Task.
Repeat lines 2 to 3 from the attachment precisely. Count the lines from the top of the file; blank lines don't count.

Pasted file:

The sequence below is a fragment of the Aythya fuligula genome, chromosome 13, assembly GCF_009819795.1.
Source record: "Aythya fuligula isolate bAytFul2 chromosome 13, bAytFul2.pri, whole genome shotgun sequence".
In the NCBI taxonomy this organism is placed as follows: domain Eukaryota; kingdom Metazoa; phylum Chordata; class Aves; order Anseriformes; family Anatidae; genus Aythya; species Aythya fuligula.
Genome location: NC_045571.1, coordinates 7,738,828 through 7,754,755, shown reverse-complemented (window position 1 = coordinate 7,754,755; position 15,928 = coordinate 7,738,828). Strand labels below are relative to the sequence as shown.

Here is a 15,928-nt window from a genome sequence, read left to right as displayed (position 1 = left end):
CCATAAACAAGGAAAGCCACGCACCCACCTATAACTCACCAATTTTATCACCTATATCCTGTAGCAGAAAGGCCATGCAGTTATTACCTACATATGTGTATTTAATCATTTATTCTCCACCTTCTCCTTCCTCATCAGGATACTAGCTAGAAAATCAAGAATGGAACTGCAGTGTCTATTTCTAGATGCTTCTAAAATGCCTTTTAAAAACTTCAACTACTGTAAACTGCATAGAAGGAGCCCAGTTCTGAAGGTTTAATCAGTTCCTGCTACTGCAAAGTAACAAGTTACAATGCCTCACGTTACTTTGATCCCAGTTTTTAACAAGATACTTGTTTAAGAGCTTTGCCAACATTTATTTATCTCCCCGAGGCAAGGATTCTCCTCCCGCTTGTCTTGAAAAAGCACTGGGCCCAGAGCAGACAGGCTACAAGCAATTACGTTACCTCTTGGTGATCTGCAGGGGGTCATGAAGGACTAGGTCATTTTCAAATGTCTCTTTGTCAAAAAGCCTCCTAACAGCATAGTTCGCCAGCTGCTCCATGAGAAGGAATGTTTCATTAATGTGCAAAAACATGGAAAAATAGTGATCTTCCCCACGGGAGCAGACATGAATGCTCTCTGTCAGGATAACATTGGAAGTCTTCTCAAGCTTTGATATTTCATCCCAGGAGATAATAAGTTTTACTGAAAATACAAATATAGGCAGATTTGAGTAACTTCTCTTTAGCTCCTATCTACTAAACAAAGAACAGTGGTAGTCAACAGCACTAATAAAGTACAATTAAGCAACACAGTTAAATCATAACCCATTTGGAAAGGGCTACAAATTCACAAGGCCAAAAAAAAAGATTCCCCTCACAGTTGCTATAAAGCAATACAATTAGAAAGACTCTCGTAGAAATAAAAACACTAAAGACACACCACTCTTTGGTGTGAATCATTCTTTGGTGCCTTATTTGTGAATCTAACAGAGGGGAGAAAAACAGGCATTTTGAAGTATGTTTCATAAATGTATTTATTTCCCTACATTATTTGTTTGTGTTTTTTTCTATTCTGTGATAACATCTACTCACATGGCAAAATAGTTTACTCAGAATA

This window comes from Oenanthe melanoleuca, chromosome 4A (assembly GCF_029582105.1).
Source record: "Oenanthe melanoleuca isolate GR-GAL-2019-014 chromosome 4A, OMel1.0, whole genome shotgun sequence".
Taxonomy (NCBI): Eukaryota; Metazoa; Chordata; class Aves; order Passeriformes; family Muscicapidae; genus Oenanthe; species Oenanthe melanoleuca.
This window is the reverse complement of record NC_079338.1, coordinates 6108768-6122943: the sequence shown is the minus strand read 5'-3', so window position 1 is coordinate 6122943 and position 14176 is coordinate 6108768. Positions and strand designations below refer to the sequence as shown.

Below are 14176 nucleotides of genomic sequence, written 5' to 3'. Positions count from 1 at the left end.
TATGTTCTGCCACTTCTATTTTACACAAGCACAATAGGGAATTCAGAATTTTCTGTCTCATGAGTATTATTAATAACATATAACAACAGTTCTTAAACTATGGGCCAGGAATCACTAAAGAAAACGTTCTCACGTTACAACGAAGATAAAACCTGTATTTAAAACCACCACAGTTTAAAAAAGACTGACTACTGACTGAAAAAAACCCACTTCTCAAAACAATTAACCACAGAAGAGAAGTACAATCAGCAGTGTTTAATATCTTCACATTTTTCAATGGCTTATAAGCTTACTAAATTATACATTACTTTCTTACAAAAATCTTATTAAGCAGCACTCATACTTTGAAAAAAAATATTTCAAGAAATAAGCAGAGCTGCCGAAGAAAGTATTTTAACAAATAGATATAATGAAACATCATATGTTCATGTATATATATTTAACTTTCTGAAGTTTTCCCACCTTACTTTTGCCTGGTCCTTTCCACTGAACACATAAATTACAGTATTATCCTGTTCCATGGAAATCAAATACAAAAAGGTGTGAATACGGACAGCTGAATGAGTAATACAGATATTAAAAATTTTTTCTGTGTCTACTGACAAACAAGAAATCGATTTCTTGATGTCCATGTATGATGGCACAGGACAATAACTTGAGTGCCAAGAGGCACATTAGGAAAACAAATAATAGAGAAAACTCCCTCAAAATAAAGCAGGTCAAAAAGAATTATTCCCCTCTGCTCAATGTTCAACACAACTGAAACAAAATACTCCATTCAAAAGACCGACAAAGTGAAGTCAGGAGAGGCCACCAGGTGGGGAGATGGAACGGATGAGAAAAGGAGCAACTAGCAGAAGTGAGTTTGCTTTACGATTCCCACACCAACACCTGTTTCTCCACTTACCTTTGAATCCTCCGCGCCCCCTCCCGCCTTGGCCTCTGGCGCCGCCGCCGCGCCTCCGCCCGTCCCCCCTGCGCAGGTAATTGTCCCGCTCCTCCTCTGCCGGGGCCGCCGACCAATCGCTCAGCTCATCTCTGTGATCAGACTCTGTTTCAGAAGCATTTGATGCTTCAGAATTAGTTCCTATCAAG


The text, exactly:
Source record: "Aythya fuligula isolate bAytFul2 chromosome 13, bAytFul2.pri, whole genome shotgun sequence".
In the NCBI taxonomy this organism is placed as follows: domain Eukaryota; kingdom Metazoa; phylum Chordata; class Aves; order Anseriformes; family Anatidae; genus Aythya; species Aythya fuligula.